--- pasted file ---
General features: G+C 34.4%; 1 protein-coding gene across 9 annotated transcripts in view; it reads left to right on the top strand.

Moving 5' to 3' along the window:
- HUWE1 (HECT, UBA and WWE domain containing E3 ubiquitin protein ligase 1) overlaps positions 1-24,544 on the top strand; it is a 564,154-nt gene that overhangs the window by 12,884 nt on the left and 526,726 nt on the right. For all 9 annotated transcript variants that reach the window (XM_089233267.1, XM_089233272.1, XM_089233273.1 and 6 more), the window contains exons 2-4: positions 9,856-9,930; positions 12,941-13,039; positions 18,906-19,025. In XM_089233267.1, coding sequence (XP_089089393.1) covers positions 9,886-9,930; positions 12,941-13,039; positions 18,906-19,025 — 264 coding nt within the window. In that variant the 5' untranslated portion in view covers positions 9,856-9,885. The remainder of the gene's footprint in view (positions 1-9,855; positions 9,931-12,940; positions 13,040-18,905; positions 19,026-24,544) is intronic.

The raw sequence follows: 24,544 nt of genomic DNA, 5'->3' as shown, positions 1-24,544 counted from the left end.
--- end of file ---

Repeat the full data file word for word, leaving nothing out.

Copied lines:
General features: G+C 34.4%; 1 protein-coding gene across 9 annotated transcripts in view; it reads left to right on the top strand.

Moving 5' to 3' along the window:
- HUWE1 (HECT, UBA and WWE domain containing E3 ubiquitin protein ligase 1) overlaps positions 1-24,544 on the top strand; it is a 564,154-nt gene that overhangs the window by 12,884 nt on the left and 526,726 nt on the right. For all 9 annotated transcript variants that reach the window (XM_089233267.1, XM_089233272.1, XM_089233273.1 and 6 more), the window contains exons 2-4: positions 9,856-9,930; positions 12,941-13,039; positions 18,906-19,025. In XM_089233267.1, coding sequence (XP_089089393.1) covers positions 9,886-9,930; positions 12,941-13,039; positions 18,906-19,025 — 264 coding nt within the window. In that variant the 5' untranslated portion in view covers positions 9,856-9,885. The remainder of the gene's footprint in view (positions 1-9,855; positions 9,931-12,940; positions 13,040-18,905; positions 19,026-24,544) is intronic.

The raw sequence follows: 24,544 nt of genomic DNA, 5'->3' as shown, positions 1-24,544 counted from the left end.